ECtHR - A.A. v. Switzerland, Application No. 58802/12

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Country of Applicant: 
Date of Decision: 
Application No. 58802/12
Court Name: 
European Court of Human Rights - Second Section

Swiss deportation to Sudan of non-high-profile political opponent of Sudanese government would risk inhuman or degrading treatment contrary to Article 3.


The Applicant is a Sudanese national and had been the human rights officer of the anti-government group Sudan Liberation Movement-Unity (SLM-Unity), based in Switzerland, since 2009. He applied for asylum in Switzerland twice, in 2004 and 2009. He claimed to the Swiss refugee authority that he fled his home village in North Darfur, Sudan, when it was attacked by Janjaweed, a government-backed militia that operates in Darfur and is in conflict with Darfur rebel groups. He alleged that his father and other villagers were killed and he was mistreated, prompting him to flee without papers via boat to Calais and then Geneva.

Both of his asylum applications were rejected due to credibility problems. Regarding the first, the Swiss authorities relied on an expert assessment of his language and cultural knowledge to reject his claim to be from Darfur, alongside inconsistencies in the Applicant’s account of his travel itinerary, his region and his relatives’ whereabouts.

The second asylum request, based on the new risk created by his political activism with SLM-Unity and fresh evidence of North Darfuri origins allegedly obtained from the birth register in Sudan, was dismissed by the authorities in 2012. His recent political activities - including an interview with a Swiss local TV channel - were rejected as a non-genuine attempt to create ‘post-flight grounds’ against removal, and as insufficiently high-profile to attract the attention of the Sudanese government. The Applicant appealed, submitting that his political activities, including an argument with the Sudanese President’s brother during an international meeting at the UN building in Geneva, must be known by the Sudanese authorities. His appeal was rejected for the same reasons as before, and his birth certificate was deemed valueless as evidence in part due to the likelihood of forgery.

He claimed before the ECtHR that return to Sudan would violate his rights under Article 3, and that the appeal process against his return in Switzerland had violated his right to an effective remedy under Article 13, taken together with Article 3.

Decision & Reasoning: 

The European Court agreed with the Swiss authorities that the Applicant was not a high-profile political activist. However, the Court ruled that ‘not only leaders and high-profile people, but also those merely suspected of supporting opposition movements are at risk of treatment contrary to Article 3 of the Convention in Sudan’. The Applicant’s representation of SLM-Unity at the UN meetings in Geneva meant that he ‘might, at least, be suspected of being affiliated with an opposition movement by the Sudanese government’. The Court therefore found substantial grounds for believing that the Applicant would be at risk of detention, interrogation and torture contrary to Article 3 ECHR if returned to Sudan.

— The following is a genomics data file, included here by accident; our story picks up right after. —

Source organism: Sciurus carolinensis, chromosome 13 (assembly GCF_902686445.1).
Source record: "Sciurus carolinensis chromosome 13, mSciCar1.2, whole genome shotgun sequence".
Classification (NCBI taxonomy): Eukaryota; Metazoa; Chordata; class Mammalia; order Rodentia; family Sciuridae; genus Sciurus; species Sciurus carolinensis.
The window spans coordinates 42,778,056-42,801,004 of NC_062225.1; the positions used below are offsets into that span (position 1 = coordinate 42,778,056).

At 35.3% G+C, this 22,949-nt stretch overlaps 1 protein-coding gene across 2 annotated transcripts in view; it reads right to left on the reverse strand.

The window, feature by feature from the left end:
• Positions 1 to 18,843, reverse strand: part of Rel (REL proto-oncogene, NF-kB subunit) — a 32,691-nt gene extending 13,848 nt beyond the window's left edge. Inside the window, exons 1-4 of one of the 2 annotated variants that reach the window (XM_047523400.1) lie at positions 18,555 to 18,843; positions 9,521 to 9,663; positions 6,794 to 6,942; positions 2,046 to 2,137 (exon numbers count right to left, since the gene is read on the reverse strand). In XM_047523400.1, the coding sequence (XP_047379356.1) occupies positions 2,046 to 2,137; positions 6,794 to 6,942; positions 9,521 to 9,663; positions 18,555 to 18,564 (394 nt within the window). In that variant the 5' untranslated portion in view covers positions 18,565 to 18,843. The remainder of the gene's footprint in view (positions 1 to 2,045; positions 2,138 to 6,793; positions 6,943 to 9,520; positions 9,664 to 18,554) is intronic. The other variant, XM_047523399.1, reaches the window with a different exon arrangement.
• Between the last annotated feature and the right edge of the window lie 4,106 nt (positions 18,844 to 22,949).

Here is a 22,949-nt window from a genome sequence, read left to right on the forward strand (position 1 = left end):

The Applicant’s related complaint that his asylum claims were not afforded sufficiently close and rigorous scrutiny as required by Article 13 ECHR was dismissed by the Court, which accepted that the Swiss authorities were right to be critical of the Applicant’s credibility.


Violation of Article 3 if returned to Sudan; no violation of Article 13 together with Article 3.

Subsequent Proceedings : 

In June 2015, the CoE Committee of Ministers adopted a final resolution (CM/ResDH(2015)95) wherein it found that adequate execution measures had been adopted by Switzerland. Notably, on the individual level the CM welcomed that the Federal Administrative Court had  given the applicant refugee status and provided him with a provisional residence permit. On the general level, the CM was satisfied with the change of practice by the Federal Administrative Court recognising that post-flight activities in loci can also lead to the risk of ill-treatment.


Case Law Cited: 

UK - AA (Non-Arab Darfuris - relocation) Sudan CG [2009] UKAIT 00056

ECtHR - Matsiukhina and Matsiukhin v. Sweden, Application No. 31260/04

ECtHR - F.N. and Another v. Sweden, Application No. 28774/09

ECtHR - Singh and Others v. Belgium, Application No. 33210/11

ECtHR - S.F. and Others v. Sweden, Application No. 52077/10

ECtHR - N. v. Finland, Application No. 38885/02

ECtHR - N. v Sweden, 20 July 2010, no. 23505/09

ECtHR - Üner v. the Netherlands [GC], Application No. 46410/99

ECtHR - Kolesnik v Russia, Application No. 26876/08

ECtHR - Collins and Akaziebe v Sweden (Application no. 23944/05)

ECtHR - Shamayev v Georgia (April 2005) (Application no. 36378/02)
Other sources cited: 

Swiss Asylum Act of 26 June 1998: Articles 3, 7, 29 and 54

U.S. Department of State’s 2011 Country report on human rights practices, Sudan;

UK Foreign and Commonwealth Office’s 2012 Human Rights and Democracy Report and 2013 Country update on Sudan;

Tenth periodic report of the United Nations High Commissioner for Human Rights on the situation of human rights in the Sudan, 2008;

Amnesty International Annual Report 2013 on Sudan;

Human Rights Watch World Report 2013 on Sudan;

Swiss Refugee Council report - Sudan: Persecution of returning nationals on the ground of their political activities in exile of 28 September 2005

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